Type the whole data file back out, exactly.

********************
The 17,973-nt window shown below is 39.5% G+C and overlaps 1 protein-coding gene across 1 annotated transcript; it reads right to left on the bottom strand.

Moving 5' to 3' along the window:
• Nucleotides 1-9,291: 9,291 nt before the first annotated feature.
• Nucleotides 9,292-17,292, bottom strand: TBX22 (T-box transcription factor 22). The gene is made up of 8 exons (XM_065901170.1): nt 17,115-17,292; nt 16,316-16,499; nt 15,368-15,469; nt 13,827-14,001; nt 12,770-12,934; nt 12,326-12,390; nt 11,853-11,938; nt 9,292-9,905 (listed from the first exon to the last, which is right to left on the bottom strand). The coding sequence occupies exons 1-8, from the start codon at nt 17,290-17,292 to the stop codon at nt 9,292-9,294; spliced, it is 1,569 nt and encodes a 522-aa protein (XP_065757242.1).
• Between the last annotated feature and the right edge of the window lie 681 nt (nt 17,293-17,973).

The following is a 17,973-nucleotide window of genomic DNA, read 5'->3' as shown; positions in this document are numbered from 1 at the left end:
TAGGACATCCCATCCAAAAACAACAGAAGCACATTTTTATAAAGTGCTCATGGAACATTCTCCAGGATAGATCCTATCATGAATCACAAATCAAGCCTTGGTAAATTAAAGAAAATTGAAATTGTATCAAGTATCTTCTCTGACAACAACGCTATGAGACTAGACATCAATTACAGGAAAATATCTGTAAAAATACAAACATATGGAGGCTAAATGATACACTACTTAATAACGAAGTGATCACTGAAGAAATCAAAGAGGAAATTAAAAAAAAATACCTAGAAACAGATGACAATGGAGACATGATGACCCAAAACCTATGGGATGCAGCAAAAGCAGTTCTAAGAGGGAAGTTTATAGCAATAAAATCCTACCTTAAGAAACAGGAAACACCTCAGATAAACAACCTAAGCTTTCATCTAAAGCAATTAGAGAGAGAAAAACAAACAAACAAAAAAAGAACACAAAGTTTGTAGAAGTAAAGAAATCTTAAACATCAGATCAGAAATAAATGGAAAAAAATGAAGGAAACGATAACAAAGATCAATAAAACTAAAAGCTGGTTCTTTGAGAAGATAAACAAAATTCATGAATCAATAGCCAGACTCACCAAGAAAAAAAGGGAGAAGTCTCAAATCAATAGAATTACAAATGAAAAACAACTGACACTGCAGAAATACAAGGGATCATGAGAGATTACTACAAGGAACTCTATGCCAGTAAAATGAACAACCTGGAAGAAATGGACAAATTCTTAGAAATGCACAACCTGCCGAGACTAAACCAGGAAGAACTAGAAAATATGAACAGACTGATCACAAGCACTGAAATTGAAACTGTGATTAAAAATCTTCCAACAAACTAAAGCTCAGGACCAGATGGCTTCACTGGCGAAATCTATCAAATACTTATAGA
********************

The 17,973-nt window shown below is 39.5% G+C and overlaps 1 protein-coding gene across 1 annotated transcript; it reads right to left on the bottom strand.

Moving 5' to 3' along the window:
• Nucleotides 1-9,291: 9,291 nt before the first annotated feature.
• Nucleotides 9,292-17,292, bottom strand: TBX22 (T-box transcription factor 22). The gene is made up of 8 exons (XM_065901170.1): nt 17,115-17,292; nt 16,316-16,499; nt 15,368-15,469; nt 13,827-14,001; nt 12,770-12,934; nt 12,326-12,390; nt 11,853-11,938; nt 9,292-9,905 (listed from the first exon to the last, which is right to left on the bottom strand). The coding sequence occupies exons 1-8, from the start codon at nt 17,290-17,292 to the stop codon at nt 9,292-9,294; spliced, it is 1,569 nt and encodes a 522-aa protein (XP_065757242.1).
• Between the last annotated feature and the right edge of the window lie 681 nt (nt 17,293-17,973).

The following is a 17,973-nucleotide window of genomic DNA, read 5'->3' as shown; positions in this document are numbered from 1 at the left end:
TAGGACATCCCATCCAAAAACAACAGAAGCACATTTTTATAAAGTGCTCATGGAACATTCTCCAGGATAGATCCTATCATGAATCACAAATCAAGCCTTGGTAAATTAAAGAAAATTGAAATTGTATCAAGTATCTTCTCTGACAACAACGCTATGAGACTAGACATCAATTACAGGAAAATATCTGTAAAAATACAAACATATGGAGGCTAAATGATACACTACTTAATAACGAAGTGATCACTGAAGAAATCAAAGAGGAAATTAAAAAAAAATACCTAGAAACAGATGACAATGGAGACATGATGACCCAAAACCTATGGGATGCAGCAAAAGCAGTTCTAAGAGGGAAGTTTATAGCAATAAAATCCTACCTTAAGAAACAGGAAACACCTCAGATAAACAACCTAAGCTTTCATCTAAAGCAATTAGAGAGAGAAAAACAAACAAACAAAAAAAGAACACAAAGTTTGTAGAAGTAAAGAAATCTTAAACATCAGATCAGAAATAAATGGAAAAAAATGAAGGAAACGATAACAAAGATCAATAAAACTAAAAGCTGGTTCTTTGAGAAGATAAACAAAATTCATGAATCAATAGCCAGACTCACCAAGAAAAAAAGGGAGAAGTCTCAAATCAATAGAATTACAAATGAAAAACAACTGACACTGCAGAAATACAAGGGATCATGAGAGATTACTACAAGGAACTCTATGCCAGTAAAATGAACAACCTGGAAGAAATGGACAAATTCTTAGAAATGCACAACCTGCCGAGACTAAACCAGGAAGAACTAGAAAATATGAACAGACTGATCACAAGCACTGAAATTGAAACTGTGATTAAAAATCTTCCAACAAACTAAAGCTCAGGACCAGATGGCTTCACTGGCGAAATCTATCAAATACTTATAGA